# Mathletics: How Gamblers, Managers, and Sports Enthusiasts Use Mathematics in Baseball, Basketball, and Football

By Wayne Winston | Go to book overview

29
LINEAR WEIGHTS FOR EVALUATING
NBA PLAYERS
In chapter 3 we discussed the use of Linear Weights to evaluate MLB hitters. We found that by determining appropriate weights for singles, walks, doubles, triples, home runs, outs, stolen bases, and caught stealing we can do a pretty good job of estimating the Runs Created by a hitter. Given the wealth of information in an NBA box score, many people have tried to come up with Linear Weights formulas that multiply each box score statistic by a weight and equate the weighted sum of player statistics as a measure of the player's ability. In this chapter we will discuss several linear weighting schemes used to rate NBA players:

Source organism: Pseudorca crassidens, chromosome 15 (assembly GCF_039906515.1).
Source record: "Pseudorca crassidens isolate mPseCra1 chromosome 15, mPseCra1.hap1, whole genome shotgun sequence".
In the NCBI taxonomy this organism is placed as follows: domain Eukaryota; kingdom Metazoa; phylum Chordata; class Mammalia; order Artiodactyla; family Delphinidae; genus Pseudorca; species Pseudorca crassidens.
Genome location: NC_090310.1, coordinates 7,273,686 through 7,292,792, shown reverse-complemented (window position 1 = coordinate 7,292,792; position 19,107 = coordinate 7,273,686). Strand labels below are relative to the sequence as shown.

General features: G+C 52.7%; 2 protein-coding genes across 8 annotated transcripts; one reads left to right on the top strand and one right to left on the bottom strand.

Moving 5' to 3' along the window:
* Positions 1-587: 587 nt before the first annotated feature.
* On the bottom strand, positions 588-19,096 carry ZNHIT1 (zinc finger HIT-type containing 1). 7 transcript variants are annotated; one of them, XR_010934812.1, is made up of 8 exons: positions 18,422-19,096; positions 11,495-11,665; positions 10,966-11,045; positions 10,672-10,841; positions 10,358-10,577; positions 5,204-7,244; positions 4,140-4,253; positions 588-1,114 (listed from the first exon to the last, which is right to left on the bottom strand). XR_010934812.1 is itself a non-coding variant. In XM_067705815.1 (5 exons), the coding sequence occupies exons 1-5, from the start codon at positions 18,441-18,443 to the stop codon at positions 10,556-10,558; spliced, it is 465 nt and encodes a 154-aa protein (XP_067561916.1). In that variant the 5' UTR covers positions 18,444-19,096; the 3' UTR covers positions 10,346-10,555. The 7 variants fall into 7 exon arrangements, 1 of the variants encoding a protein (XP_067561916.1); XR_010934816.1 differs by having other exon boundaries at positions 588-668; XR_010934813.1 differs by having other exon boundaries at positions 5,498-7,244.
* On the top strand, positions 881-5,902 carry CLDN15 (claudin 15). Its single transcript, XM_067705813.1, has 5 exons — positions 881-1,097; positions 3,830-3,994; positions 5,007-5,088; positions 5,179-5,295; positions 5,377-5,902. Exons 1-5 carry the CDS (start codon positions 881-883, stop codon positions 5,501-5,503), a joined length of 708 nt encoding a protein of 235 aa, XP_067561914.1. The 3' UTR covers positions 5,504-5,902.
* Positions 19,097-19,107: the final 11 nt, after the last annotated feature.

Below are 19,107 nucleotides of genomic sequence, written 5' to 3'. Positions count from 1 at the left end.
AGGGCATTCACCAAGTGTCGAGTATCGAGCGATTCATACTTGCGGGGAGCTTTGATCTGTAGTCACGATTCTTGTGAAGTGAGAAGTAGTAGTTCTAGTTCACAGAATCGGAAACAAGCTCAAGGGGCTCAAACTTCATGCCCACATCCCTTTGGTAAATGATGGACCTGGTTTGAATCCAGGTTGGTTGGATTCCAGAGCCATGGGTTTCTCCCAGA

• The NBA Efficiency metric • John Hollinger's PER and Game Score ratings • Berri, Schmidt, and Brook's (BSB) Win Scores.1

NBA Efficiency Rating

Let's begin by discussing the NBA Efficiency rating (created by Dave Heeren), which is computed as

This simplistic system essentially says that all good statistics are worth + 1 and all bad statistics are worth — 1. This does not make sense. For example, a player who shoots 26.67% on three- point field goals (which is almost

1 Berri, Schmidt, and Brook, Wages of Wins.

-195-

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